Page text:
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‘Birdboy: The Forgotten Children’ Review: A Dark Animated Delight About Cute Animals, Hard Drugs, and Hope for the Future

This surreal, mesmerizing Spanish cartoon feels like a natural segue in a conversation started by the likes of “Maus” and “Watership Down."

“Birdboy: The Forgotten Children”

The opening moments of “Birdboy: The Forgotten Children” unfold like an urgent warning to any parents who might think that this is just another kid-friendly animated film about cute animals who learn valuable lessons. “The future is past,” a voice insists from the darkness, speaking in Spanish and accompanied by exclamatory subtitles (an English-language version is also available). “The garbage is the present. Blood is the law!” From there, we’re hurled through the history of a once-vibrant storybook world, a colorful idyll where bunnies and mice and all sorts of creatures lived in harmony until a nuclear disaster scorched the island and turned its survivors against each other.

Adorable silhouettes bleed into red and black monsters, and the nice sounds of nature are replaced by a queasy synth score that sounds like it was borrowed from “The Neon Demon.” Within minutes, we’re introduced to a young mouse named Dinky (whose foster parents shame her with a Baby Jesus figurine that cries blood), a pre-teen rabbit who’s haunted by demonic voices, and a fascistic pair of police dogs who shoot anyone who steps out of line. By the time we’re formally introduced to the title character — a moon-headed chick who wears a tattered business suit and silently mourns his murdered father — it barely even registers that he’s a heroin addict.

A hand-drawn head-trip directed by Alberto Vázquez and Pedro Rivero — and adapted from Vázquez’s graphic novel, “Psychonauts” — “Birdboy” thrives on the disconnect between the innocence of its fluffy heroes and the despair of the life they’ve inhabited. And yet, the film is never the least bit smug about the subversiveness of its conceit; there’s absolutely no attempt at shock value. On the contrary, this dark and mesmerizing import feels like a natural segue in a conversation started by the likes of “Maus” and “Watership Down,” Vázquez and Rivero using anthropomorphic critters to grapple with subjects that might be painful to confront directly. It weaponizes their innocence without letting it go.

“Birdboy” doesn’t have a plot so much as it does a drifting premise, but the main thread that wends its way through the film’s scattered 76-minute running time involves Dinky and her friends trying to escape their island home. Their haphazard journey is interrupted by a number of strange asides, each a bit more nightmarish than the last; one sequence, in which a drug-dealing swine named Pig Boy confronts the giant spider who lives underneath his dying addict mother, borders on a “Twin Peaks” level of terror. Every character we meet is in crisis, even the inflatable rubber duck that Dinky hopes will carry away from this hell (levity comes in the form of a Hertzfeldt-esque alarm clock who was programmed to feel pain). In a movie that manages to feel both overloaded and spread too thin, it helps that there’s always something new to fear and/or pity.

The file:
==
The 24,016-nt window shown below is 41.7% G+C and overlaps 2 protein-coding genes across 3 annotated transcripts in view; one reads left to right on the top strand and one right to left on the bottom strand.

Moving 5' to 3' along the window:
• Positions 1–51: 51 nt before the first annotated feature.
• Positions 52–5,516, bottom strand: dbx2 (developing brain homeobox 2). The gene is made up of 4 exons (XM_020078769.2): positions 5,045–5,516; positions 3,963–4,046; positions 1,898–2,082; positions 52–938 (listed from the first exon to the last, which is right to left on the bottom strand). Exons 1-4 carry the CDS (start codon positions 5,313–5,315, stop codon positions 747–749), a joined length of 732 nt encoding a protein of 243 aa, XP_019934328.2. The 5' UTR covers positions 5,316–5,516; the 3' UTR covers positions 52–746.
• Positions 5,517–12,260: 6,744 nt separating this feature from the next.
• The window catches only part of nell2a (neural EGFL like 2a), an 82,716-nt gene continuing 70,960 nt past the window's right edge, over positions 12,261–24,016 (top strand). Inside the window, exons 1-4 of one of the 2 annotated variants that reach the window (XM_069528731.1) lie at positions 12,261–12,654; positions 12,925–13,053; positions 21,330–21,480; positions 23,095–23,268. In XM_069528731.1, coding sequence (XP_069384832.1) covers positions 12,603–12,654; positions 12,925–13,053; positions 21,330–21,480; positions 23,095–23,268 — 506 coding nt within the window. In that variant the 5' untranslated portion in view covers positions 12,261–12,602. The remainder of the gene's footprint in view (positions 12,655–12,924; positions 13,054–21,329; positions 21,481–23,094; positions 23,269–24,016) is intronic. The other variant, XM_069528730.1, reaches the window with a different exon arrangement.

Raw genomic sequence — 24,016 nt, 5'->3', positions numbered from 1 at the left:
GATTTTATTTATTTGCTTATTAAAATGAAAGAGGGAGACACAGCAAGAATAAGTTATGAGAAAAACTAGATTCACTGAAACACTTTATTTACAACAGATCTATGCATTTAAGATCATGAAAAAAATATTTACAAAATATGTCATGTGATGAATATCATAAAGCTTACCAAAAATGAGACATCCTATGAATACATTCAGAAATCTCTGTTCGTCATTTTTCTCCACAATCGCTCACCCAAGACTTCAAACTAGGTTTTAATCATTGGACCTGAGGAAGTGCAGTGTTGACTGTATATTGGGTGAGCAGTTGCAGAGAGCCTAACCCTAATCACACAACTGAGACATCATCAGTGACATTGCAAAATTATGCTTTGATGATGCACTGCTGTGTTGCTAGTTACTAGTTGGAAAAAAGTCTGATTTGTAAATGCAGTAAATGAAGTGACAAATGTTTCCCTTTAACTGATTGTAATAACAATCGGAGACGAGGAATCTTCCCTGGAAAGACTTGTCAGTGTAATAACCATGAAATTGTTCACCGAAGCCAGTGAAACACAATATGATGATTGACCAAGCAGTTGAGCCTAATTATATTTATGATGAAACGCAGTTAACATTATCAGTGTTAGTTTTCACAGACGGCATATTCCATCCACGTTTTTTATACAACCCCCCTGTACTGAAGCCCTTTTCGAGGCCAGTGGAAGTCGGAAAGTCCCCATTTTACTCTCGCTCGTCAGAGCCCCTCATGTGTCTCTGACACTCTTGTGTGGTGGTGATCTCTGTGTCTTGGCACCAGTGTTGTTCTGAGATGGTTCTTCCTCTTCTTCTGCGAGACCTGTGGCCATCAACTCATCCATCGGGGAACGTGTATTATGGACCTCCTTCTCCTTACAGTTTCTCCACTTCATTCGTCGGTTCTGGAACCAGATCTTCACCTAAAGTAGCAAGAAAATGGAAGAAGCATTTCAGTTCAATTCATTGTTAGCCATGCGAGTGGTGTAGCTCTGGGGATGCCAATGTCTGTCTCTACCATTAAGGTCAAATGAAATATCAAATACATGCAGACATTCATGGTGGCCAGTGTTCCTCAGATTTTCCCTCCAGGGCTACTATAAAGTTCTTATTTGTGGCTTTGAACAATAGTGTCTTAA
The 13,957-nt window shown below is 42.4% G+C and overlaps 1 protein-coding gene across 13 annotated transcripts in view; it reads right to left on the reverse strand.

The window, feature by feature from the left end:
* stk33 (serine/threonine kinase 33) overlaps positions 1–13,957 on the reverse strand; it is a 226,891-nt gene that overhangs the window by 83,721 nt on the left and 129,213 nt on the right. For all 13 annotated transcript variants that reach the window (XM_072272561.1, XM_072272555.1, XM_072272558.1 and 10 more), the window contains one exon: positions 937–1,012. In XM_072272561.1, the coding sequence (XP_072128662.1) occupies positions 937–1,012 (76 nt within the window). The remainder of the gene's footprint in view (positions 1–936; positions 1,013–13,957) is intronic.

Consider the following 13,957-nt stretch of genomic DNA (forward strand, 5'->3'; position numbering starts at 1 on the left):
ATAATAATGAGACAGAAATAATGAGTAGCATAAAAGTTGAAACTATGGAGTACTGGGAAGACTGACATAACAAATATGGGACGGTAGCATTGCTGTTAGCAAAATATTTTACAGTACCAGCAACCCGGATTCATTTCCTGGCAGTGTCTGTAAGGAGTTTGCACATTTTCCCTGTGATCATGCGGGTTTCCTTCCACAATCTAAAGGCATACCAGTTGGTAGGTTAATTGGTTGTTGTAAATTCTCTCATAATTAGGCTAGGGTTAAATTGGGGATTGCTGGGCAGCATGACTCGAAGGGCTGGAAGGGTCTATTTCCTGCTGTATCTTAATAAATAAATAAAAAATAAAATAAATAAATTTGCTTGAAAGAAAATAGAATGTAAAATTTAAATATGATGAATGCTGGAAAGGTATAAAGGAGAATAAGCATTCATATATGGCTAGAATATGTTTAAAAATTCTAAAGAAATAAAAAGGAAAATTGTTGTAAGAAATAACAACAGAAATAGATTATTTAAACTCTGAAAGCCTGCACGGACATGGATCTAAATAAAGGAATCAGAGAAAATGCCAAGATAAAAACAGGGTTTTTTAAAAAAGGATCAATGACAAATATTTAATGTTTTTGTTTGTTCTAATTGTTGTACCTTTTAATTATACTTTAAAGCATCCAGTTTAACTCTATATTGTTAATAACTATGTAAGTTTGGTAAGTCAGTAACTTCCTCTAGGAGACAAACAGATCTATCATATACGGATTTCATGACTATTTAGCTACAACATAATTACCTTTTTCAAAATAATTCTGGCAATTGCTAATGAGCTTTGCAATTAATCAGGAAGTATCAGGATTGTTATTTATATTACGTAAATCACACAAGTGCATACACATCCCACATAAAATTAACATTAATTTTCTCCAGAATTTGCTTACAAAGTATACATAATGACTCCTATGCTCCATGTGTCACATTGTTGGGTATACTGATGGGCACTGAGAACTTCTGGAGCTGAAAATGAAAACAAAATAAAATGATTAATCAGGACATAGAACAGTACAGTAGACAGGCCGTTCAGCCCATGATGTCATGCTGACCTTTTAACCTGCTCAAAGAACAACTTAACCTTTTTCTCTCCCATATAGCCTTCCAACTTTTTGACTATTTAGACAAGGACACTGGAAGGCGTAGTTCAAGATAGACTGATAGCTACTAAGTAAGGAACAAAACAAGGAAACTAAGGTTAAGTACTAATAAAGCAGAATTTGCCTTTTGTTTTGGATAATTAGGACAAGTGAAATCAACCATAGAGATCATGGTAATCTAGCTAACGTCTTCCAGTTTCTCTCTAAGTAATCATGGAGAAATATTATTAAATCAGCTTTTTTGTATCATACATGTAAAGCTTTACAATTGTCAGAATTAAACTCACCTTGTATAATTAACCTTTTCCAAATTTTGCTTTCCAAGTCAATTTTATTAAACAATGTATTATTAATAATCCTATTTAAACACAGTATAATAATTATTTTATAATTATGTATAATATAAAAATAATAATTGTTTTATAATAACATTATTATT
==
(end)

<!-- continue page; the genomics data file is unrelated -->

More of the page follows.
On that note, it also helps that “Birdboy” employs a slightly different style for each of its many different parts. The young characters seem plucked from a fairy tale, while the older ones — particularly the haggard rats who live on the dark side of the island and fight each other over scraps of trash — look like old Disney cartoons who aged out of the spotlight and fell on (very) hard times. “Not everything with a body is alive,” someone warns. The cumulative effect is that of a broken world in which kids are conditioned for a violent type of self-sufficiency and trained to think of everyone as their enemies.

Each societal malady becomes an excuse to restrict freedoms and encourage forgetting; nobody can remember why Birdboy is in exile, and it seems like Dinky and her friends are the last generation that might even vaguely remember a better yesterday. Whether explicitly grappling with the Spanish heroin epidemic that bled through Vázquez’s childhood, or more broadly likening a child’s loss of innocence to a toxic cloud settling in over Eden, “Birdboy” creates a tortured dreamscape that’s riddled with golden pearls of hope.

This is a beautiful film, and an ugly one, and the tension between those two sides doesn’t abate until the very last scene. But even (or especially) at its most frightening, “Birdboy” flaps its wings and tries to fly true, urging viewers of all ages to create a new world instead of nesting in the rotten one they inherited. As abstract as this story can be, its miasma of morbid imagery sells that core idea with all the clarity of a fable. These characters may have been born into a sea of garbage, but they don’t have to die there.

Grade: B+

“Birdboy: The Forgotten Children” opens in theaters on December 15th.

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